In the TROPiCS-02 Phase 3 clinical trial, Hope S. Rugo, MD, of the University of California, San Francisco Comprehensive Cancer Center, and colleagues found that the use of sacituzumab govitecan improves median disease-free survival. progression (PFS) compared to standard chemotherapy in patients with hormone-resistant hormone receptor positive and human epidermal growth factor receptor 2 (HR+/HER2−) negative heavily pretreated metastatic breast cancer.

The authors assessed the efficacy of sacituzumab govitecan versus physician’s choice chemotherapy for HR+/HER2− advanced breast cancer. Across 113 international sites, 543 patients with HR+/HER2− metastatic breast cancer who had been treated with hormone therapy, CDK4/6 inhibitors and two to four chemotherapy regimens were recruited. Researchers found that sacituzumab govitecan improved median PFS by 34% compared to standard chemotherapy; there was also a non-significant trend observed in overall survival. The overall response rate was 21% for those who received sacituzumab govitecan, compared with 14% for those who received standard chemotherapy. Additionally, the researchers found that the rate of clinical benefit and the median duration of response were both favorable to sacituzumab govitecan.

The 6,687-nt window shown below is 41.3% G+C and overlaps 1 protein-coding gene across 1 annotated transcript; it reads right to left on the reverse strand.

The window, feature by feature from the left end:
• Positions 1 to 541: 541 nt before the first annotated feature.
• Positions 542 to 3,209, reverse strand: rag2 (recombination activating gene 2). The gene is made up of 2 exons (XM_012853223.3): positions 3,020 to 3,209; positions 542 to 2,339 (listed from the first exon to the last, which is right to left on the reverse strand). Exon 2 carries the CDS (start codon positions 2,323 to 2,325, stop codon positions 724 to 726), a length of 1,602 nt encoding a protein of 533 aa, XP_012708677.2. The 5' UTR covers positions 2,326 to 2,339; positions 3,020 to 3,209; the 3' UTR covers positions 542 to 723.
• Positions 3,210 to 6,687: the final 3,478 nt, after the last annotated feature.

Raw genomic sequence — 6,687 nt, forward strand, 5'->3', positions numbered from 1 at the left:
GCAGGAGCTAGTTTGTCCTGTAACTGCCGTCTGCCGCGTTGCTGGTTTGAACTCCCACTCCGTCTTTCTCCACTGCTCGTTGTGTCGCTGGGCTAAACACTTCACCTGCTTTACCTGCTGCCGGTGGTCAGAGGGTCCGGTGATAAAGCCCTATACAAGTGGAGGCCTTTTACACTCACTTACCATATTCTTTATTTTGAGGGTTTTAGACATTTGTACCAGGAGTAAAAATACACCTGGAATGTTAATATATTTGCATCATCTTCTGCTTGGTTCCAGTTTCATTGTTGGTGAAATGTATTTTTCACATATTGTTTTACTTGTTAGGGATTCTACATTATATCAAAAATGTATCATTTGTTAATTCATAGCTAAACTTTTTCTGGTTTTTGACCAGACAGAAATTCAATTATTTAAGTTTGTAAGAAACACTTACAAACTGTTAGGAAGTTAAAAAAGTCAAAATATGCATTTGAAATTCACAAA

“In TROPiCS-02, sacituzumab was studied in very heavily pretreated hormone receptor positive advanced breast cancer patients with very limited options, and offers potential for an effective alternative therapy for these patients,” Rugo said. “Overall, it is important to have new treatment options, extend quality of life, and provide disease control for patients with advanced, highly pretreated hormone receptor cancer.”

The study was funded by Gilead Sciences, the maker of sacituzumab govitecan.

Press release

In the prospective single-arm Phase 3 LUMINA trial, Timothy Joseph Whelan, MD, of McMaster University and Juravinski Cancer Center in Hamilton, Ontario, Canada, and colleagues found that the recurrence rate is very low in women 55 years of age or older with luminal breast cancer not treated with radiation therapy.